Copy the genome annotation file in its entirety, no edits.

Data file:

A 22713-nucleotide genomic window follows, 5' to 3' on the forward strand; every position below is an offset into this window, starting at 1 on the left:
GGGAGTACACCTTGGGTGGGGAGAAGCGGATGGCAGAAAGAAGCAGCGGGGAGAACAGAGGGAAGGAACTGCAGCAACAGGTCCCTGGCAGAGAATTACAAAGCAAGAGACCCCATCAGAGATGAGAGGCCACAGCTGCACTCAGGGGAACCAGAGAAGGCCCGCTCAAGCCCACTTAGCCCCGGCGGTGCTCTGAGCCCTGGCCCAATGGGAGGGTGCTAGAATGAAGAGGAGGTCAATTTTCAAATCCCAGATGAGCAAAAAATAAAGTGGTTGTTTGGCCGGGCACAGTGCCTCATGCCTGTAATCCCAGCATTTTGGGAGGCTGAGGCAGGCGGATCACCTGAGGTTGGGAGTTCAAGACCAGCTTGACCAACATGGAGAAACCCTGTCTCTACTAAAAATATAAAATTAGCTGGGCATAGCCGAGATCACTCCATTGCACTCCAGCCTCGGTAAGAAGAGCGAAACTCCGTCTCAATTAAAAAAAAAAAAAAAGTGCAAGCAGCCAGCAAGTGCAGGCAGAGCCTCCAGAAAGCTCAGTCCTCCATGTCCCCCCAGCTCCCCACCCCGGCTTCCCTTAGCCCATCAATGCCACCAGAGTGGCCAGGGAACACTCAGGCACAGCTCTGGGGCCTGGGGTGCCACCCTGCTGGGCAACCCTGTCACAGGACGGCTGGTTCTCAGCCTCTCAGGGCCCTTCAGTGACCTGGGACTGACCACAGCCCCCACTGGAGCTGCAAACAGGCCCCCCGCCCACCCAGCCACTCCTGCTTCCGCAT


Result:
A 22713-nucleotide genomic window follows, 5' to 3' on the forward strand; every position below is an offset into this window, starting at 1 on the left:
GGGAGTACACCTTGGGTGGGGAGAAGCGGATGGCAGAAAGAAGCAGCGGGGAGAACAGAGGGAAGGAACTGCAGCAACAGGTCCCTGGCAGAGAATTACAAAGCAAGAGACCCCATCAGAGATGAGAGGCCACAGCTGCACTCAGGGGAACCAGAGAAGGCCCGCTCAAGCCCACTTAGCCCCGGCGGTGCTCTGAGCCCTGGCCCAATGGGAGGGTGCTAGAATGAAGAGGAGGTCAATTTTCAAATCCCAGATGAGCAAAAAATAAAGTGGTTGTTTGGCCGGGCACAGTGCCTCATGCCTGTAATCCCAGCATTTTGGGAGGCTGAGGCAGGCGGATCACCTGAGGTTGGGAGTTCAAGACCAGCTTGACCAACATGGAGAAACCCTGTCTCTACTAAAAATATAAAATTAGCTGGGCATAGCCGAGATCACTCCATTGCACTCCAGCCTCGGTAAGAAGAGCGAAACTCCGTCTCAATTAAAAAAAAAAAAAAAGTGCAAGCAGCCAGCAAGTGCAGGCAGAGCCTCCAGAAAGCTCAGTCCTCCATGTCCCCCCAGCTCCCCACCCCGGCTTCCCTTAGCCCATCAATGCCACCAGAGTGGCCAGGGAACACTCAGGCACAGCTCTGGGGCCTGGGGTGCCACCCTGCTGGGCAACCCTGTCACAGGACGGCTGGTTCTCAGCCTCTCAGGGCCCTTCAGTGACCTGGGACTGACCACAGCCCCCACTGGAGCTGCAAACAGGCCCCCCGCCCACCCAGCCACTCCTGCTTCCGCAT